The family of a 7-year old Guatemalan girl who died after being taken into the custody of the U.S. Border Patrol asked Saturday for the public to cease speculating on what caused the death until an investigation into the tragedy is complete, but also disputed reports that she had gone for days without food or water before entering federal custody.
The child, Jakelin Caal Maquin, and her father, Nery Gilberto Caal Cuz, were apprehended with a large group of undocumented immigrants near Antelope Wells, New Mexico, on December 6 shortly after 9 p.m. About eight hours later, Caal Cuz told agents his daughter was vomiting while the pair was on a Border Patrol transit bus. Agents alerted the station to prepare to administer care but her conditioned worsened and her temperature eventually reached about 105 degrees. She was flown to a hospital in El Paso where she died at about 12:30 a.m. on December 8, according to a statement from Customs and Border Protection.
Caal Maquin’s body has left El Paso and will be taken to Laredo where Guatemalan consular officials will assist in transporting her back to that country, Ruben Garcia, the director of El Paso’s Annunciation House, told reporters Saturday afternoon. The shelter received Caal Cuz after his daughter died. He is still in El Paso and has retained a team of lawyers who will help ensure a thorough investigation into the incident is conducted, his lawyers said. The father did not make himself available to reporters.
“The family is seeking an objective and thorough investigation and are asking that investigators will assess this incident within nationally recognized standards for the arrest and custody of children,” attorneys Enrique Moreno, Elena Esparza, Lynn Coyle and Christopher Benoit said in a statement. “The family intends to to assist in such an investigation into the cause and circumstances of Jakelin’s death.”
Caal Maquin’s death has become a lightning rod in the debate over the Trump administration's immigration policies, with immigrant rights groups pointing to the tragedy as a byproduct of the president’s crackdown on asylum seekers.
“This child’s death was the inevitable result of this administration’s cruel and inhumane border enforcement policies. When you turn away people who are legally seeking asylum at official ports of entry, they attempt to make contact with U.S. officials in remote and dangerous areas, and people die,” the ACLU of New Mexico said after Caal Maquin’s death.
The Trump administration has called the situation “tragic” but also said the problem of illegal immigration stems from this country’s policies that lure immigrants north. The president has repeatedly called on Congress to address these so-called loopholes and said it is not to blame for what happened to the child.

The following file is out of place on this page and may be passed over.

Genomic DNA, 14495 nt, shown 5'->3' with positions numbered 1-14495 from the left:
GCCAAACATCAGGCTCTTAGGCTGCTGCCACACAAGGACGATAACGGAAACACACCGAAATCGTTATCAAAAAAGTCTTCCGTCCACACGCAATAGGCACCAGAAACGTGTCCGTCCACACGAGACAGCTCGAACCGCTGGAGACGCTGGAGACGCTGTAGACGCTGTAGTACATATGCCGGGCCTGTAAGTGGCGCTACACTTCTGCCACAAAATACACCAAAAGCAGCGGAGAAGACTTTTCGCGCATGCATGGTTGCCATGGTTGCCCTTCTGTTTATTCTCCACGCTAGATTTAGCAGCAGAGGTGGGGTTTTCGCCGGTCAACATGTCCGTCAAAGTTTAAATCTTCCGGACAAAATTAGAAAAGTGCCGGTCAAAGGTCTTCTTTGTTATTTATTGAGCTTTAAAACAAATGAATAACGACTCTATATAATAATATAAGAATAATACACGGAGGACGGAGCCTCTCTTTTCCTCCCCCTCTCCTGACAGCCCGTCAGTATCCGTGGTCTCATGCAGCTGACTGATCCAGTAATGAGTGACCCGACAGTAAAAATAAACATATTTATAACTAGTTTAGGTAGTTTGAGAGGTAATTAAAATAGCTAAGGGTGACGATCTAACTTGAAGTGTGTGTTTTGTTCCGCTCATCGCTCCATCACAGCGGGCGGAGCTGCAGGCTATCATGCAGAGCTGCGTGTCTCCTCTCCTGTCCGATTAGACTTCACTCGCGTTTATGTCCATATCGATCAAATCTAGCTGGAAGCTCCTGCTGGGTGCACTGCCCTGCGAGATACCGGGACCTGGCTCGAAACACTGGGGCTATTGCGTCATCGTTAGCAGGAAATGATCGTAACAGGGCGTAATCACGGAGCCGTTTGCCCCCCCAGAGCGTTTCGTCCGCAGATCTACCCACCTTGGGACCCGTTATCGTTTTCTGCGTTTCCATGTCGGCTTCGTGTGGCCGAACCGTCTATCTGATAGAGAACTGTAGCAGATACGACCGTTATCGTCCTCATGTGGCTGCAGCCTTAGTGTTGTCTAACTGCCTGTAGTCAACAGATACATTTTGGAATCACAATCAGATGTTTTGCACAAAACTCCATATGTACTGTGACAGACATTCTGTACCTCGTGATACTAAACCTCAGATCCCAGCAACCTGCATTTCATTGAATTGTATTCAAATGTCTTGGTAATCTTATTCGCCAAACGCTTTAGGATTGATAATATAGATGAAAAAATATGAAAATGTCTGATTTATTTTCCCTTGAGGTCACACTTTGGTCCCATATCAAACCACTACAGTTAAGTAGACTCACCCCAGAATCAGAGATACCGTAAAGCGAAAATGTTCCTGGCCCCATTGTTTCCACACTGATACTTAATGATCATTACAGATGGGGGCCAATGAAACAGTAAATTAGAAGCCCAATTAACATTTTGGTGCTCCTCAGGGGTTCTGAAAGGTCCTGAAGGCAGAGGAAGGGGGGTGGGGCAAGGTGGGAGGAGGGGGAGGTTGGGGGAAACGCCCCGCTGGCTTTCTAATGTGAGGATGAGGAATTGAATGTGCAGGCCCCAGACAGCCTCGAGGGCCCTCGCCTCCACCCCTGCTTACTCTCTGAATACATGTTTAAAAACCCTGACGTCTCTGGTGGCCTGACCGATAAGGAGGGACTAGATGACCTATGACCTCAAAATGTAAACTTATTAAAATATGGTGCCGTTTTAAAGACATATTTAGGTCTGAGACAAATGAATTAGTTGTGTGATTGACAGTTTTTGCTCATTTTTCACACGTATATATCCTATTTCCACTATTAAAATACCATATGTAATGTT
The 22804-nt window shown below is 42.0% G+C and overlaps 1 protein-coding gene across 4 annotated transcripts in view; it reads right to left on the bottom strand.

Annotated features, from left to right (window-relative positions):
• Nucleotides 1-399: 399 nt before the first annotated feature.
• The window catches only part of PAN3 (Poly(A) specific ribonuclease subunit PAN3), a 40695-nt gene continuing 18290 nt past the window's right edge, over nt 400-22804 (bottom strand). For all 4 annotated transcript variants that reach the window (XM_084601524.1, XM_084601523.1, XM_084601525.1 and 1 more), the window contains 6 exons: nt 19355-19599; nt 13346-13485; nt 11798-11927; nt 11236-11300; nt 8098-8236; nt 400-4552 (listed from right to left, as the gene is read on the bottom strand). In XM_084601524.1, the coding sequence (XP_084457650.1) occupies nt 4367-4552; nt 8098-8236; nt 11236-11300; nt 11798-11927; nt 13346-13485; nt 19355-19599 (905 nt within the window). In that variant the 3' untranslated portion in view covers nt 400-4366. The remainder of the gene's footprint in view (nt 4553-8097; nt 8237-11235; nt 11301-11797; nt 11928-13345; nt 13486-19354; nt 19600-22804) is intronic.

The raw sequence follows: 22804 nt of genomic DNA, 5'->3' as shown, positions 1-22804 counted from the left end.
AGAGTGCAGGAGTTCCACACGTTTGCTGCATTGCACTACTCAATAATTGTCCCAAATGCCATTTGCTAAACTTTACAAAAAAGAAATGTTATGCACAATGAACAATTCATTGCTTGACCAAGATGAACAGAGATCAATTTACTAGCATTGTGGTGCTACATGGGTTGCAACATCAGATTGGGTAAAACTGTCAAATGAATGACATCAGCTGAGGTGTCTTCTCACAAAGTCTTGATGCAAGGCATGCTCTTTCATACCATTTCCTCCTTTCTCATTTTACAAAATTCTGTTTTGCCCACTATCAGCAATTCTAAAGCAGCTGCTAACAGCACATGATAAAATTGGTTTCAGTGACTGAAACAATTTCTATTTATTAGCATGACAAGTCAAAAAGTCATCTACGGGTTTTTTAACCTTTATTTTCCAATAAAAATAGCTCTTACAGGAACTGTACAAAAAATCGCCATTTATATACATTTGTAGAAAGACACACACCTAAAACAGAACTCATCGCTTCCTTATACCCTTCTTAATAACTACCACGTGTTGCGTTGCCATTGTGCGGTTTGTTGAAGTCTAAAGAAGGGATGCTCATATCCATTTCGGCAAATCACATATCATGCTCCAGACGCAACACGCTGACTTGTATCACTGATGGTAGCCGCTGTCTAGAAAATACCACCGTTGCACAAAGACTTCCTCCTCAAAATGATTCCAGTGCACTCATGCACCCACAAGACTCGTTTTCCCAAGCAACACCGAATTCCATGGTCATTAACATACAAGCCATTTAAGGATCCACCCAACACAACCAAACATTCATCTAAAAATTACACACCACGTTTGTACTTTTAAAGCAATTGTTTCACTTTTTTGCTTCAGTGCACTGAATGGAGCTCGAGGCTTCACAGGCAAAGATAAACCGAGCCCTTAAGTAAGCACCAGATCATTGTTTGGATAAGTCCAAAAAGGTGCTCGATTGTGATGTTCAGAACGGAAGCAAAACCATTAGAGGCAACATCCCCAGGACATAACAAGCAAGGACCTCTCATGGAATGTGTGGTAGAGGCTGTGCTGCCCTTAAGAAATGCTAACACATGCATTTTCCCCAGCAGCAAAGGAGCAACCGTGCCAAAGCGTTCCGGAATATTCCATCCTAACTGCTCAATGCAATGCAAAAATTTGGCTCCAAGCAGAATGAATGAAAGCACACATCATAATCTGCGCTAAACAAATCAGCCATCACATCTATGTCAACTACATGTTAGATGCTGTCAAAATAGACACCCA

In the CBP statement, agency commissioner Kevin K. McAleenan also lamented the loss of life and said the attending agents that were on the scene are “deeply affected and empathize with the father.” But he also said the kinds of treks that many migrants are undergoing to reach the United States makes them susceptible to such a tragedy.
“We cannot stress enough the dangers posed by traveling long distances, in crowded transportation, or in the natural elements through remote desert areas without food, water and other supplies,” he said. “No one should risk injury, or even death, by crossing our border unlawfully.”
But Caal Cuz’s legal team is pushing back against claims that his daughter wasn’t taken care of during the journey.
“Prior to going into CBP custody and contrary to the report that Jakelin had ‘not eaten or had any water for several days’, Jakelin had not been crossing the desert for days,” the statement says. “Jakelin’s father took care of Jakelin – made sure she was fed and had sufficient water.”
The attorneys are also questioning why certain CBP forms that immigrants are made to sign, including some that Caal Cuz ultimately signed, are only available in English. The family doesn’t know English and Spanish is their second language while Q’eqchi, an indigenous language used in Central America, is their primary language.
The attorneys also noted that neither the El Paso County Medical Examiner’s office nor the staff at El Paso’s Providence Children’s Hospital have released any reports on the cause of death.
“Premature and inaccurate statements undermine the integrity of the investigation,” the statement continues.
Garcia, the director of Annunciation House, declined to comment on what drove the family to seek asylum in the United States or what Caal Cuz will do after the investigation is complete. But he did push back on criticism of the asylum seekers for choosing to make the dangerous journey to the United States in the first place.
“Their lives are beyond impossible. None of us in the United States can imagine,” he said. “It is very difficult for me to hear someone say ‘How could someone bring their child up’ without first saying ‘What is their reality’” he said.